A Month of Thanksgiving: Day 8 {For This Moment}

... for cheap dates at the bookstore.

Joining in once again with  
Soulemama & others with 
a single moment
for which we are thankful.
: :
Feel welcome to leave 
links to your moments 
in the comments below.
: :
We wish you all a
blessed weekend.

Thursday, November 7, 2013

A Month of Thanksgiving: Day 7 {For Cousins}

a small sampling of cousins, courtesy of Mother's cousin L
Pigeon was blessed with cousins on both sides of the States. He was learning the fun of looking up to people who were much smaller than Mother and Father, but still (mostly) a bit bigger than he. He had learned to say their names, to place them with the right faces, and knew which one had sent him which toys, which hand-me-downs, which folded papers colored with hearts and letters. He treasured every scrap. He remembered which places he'd gone with each one, the things they'd together done and seen; he pointed out reminders of these memories to Mother and Father every day, pointing at some insignificant item and saying a cousin's name with a bold nod. Sometimes it took a while for Mother to place the connection, but she always did. Pigeon's memory was his own little treasure box; she was glad it was full of so many gems.

Wednesday, November 6, 2013

A Day of Thanksgiving: Day 6 {For The Slightest Progress}

First attempt: January 2013
Pigeon was potty training. Again. He didn't seem to care much about it, or about the puddles he left in his wake. Mother could think of nothing else from the moment she put the cloth pants on him to the moment she gave in to a diaper for bed.

(They had tried the no-pants-at-all method. Mother just wasn't built for that.)

It felt like they might be stuck in the cycle of preoccupation and frustration forever. Pigeon ignored the bribes rewards, shrugged at the praise, was uncowed by Mother's meltdowns at the mess. After a day of battling his nonchalance with ineffectual nerves, she'd hide her relief and slip a diaper on him for bedtime. She could see him again, then--not just his puffy training pants and the drips--and relax enough for a sweet cuddle before saying goodnight.

One night while she and Father were putting Pigeon to bed, thoughts about giving up--putting it off for another week, or two, or a month--tiptoed into her head as she let herself enjoy her boy for a few clean, dry minutes. Kiss, Mama? he said, tilting his chin up towards her face. Daddy, hug?
But as her resignation trickled in, Pigeon looked up from his pillow, wide-eyed. Potty, 'morrow? he said, with a nod. Sticker? Treat?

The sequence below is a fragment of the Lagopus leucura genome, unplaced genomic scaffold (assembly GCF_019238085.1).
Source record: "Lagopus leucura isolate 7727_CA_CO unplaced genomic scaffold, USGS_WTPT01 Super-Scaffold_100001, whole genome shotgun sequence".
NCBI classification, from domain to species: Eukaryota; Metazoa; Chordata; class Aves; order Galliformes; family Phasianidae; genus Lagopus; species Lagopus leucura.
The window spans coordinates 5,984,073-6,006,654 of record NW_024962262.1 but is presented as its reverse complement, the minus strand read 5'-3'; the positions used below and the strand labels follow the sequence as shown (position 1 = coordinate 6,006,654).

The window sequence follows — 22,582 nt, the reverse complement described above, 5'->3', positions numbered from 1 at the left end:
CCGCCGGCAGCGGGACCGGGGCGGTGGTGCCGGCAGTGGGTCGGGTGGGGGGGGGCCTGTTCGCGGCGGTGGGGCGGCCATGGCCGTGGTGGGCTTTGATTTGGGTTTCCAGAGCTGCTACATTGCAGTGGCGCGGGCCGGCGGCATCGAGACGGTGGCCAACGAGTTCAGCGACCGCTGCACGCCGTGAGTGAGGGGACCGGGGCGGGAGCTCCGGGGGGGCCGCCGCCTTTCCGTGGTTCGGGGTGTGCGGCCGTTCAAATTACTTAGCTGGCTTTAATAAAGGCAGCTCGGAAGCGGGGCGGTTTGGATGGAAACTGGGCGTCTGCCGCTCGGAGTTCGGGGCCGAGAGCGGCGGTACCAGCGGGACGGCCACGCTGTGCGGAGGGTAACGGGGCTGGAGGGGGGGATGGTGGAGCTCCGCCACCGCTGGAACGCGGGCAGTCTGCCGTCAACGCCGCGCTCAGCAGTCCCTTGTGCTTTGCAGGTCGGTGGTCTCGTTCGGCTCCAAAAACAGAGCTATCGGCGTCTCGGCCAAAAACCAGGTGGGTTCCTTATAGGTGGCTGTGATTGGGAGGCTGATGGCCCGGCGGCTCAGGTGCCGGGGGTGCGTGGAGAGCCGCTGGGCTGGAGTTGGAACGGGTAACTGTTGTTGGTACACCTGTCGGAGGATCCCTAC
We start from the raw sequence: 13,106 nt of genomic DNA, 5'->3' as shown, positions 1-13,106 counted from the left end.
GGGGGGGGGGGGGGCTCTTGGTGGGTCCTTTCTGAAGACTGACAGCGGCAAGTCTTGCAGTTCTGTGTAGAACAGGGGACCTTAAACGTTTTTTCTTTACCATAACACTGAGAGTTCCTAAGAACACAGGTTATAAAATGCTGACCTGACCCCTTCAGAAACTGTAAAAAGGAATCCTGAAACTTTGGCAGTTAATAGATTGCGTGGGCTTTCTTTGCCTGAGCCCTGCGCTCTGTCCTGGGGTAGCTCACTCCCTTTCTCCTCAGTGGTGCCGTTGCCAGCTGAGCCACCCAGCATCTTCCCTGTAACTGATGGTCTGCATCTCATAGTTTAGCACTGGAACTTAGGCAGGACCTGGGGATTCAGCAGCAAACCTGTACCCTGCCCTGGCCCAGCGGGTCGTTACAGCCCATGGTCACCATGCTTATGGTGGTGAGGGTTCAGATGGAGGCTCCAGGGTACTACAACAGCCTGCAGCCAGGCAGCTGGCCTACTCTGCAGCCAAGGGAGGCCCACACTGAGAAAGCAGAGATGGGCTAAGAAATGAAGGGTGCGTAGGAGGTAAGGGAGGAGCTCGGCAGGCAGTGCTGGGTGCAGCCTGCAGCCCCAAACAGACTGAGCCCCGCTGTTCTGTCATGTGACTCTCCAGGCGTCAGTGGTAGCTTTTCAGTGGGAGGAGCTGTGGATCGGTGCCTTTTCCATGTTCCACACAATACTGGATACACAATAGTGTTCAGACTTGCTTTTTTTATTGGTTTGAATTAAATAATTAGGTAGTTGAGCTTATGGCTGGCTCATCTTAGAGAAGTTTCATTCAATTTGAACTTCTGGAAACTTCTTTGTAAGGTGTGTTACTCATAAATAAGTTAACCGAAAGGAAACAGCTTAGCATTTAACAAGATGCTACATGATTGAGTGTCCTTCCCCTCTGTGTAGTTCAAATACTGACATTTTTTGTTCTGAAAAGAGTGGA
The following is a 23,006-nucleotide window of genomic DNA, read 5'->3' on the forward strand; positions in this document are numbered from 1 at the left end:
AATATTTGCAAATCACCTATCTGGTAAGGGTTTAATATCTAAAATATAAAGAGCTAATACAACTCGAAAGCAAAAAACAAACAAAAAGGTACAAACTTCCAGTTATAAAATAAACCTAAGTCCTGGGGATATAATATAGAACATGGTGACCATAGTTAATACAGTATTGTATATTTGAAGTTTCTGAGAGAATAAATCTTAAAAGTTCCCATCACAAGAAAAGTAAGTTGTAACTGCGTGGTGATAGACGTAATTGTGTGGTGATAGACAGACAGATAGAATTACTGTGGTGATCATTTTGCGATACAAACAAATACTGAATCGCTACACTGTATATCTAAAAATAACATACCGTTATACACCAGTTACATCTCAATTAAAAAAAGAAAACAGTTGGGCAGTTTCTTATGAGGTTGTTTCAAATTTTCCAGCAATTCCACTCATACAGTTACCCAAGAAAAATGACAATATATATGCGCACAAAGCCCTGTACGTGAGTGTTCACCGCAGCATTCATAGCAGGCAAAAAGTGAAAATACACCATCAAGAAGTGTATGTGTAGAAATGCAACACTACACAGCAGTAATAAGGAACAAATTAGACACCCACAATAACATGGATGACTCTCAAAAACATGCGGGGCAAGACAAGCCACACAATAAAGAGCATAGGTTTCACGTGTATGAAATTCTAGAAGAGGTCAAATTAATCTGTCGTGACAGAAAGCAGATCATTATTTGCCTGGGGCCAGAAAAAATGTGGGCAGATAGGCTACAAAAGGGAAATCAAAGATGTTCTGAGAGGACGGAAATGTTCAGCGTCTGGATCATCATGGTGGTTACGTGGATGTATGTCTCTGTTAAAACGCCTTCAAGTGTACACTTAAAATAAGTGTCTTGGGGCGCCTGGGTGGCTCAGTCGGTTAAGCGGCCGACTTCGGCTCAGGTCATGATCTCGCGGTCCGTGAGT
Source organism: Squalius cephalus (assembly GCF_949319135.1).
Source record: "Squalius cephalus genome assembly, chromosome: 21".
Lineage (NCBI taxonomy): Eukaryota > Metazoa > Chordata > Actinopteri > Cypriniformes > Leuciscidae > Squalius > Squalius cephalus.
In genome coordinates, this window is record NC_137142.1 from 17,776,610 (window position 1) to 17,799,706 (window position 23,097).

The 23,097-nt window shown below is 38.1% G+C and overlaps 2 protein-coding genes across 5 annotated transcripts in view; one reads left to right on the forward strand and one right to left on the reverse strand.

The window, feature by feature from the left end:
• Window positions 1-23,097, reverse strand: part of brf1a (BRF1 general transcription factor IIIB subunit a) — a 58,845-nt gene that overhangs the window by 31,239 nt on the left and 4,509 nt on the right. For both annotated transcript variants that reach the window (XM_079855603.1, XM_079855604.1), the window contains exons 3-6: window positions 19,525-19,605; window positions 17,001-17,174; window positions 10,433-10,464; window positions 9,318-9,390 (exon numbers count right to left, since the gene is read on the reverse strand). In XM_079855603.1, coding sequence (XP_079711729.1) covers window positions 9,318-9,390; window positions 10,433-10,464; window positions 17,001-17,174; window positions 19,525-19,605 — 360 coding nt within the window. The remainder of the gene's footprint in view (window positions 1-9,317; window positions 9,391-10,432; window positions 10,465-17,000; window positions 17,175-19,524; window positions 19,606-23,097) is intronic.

Mother was thankful and very surprised; maybe Pigeon wasn't so indifferent, after all. Maybe he just needed a little time. If he was game, she must be, too.  And so they'd try, and try again.

Tuesday, November 5, 2013

A Month of Thanksgiving: Day 5 {For People Who Value the Past}

Not too far from the New England Grands stood an old stone mill. It still ground flour and meal. Henry Ford had built it to preserve the past for future generations. Mother had gone there as a little girl; the Grands were married at the white-steepled chapel down the road. Mother's sister was married at the historic inn down the lane, where Mother and Father held a dinner for their wedding party the night before their own marriage. Mother's family still gathered for meals there yearly, charmed by the candlelight and the towering oaks, the smell and sheen of weathered wood banisters. And Father and I used to come here for picnics before we got married, Mother told Pigeon as they drove out to the old mill with the Grands that October.

When Henry Ford bought the inn and expanded the grounds in the 20's, had he pictured a little Pigeon's wonder at seeing it for the first time? Had he heard the tiny gasp at the sight of rushing water, felt the boy's delight at the living history that matched the pictures in his story books?

Mother was thankful for this man, who believed the past would make a pleasant gift for the future. She was thankful for her own father, who believed the same, who loved these old places and nurtured a love for them in his own family.

Some small slice of Mother's rich and simple memories became Pigeon's that day. His hair in the sun and his small strong legs stepping alongside his grandfather's would become part of their own past--a past worth remembering, and worthy of thanksgiving.

Monday, November 4, 2013

A Month of Thanksgiving: Day 4 {For Mother and Father}

November 2006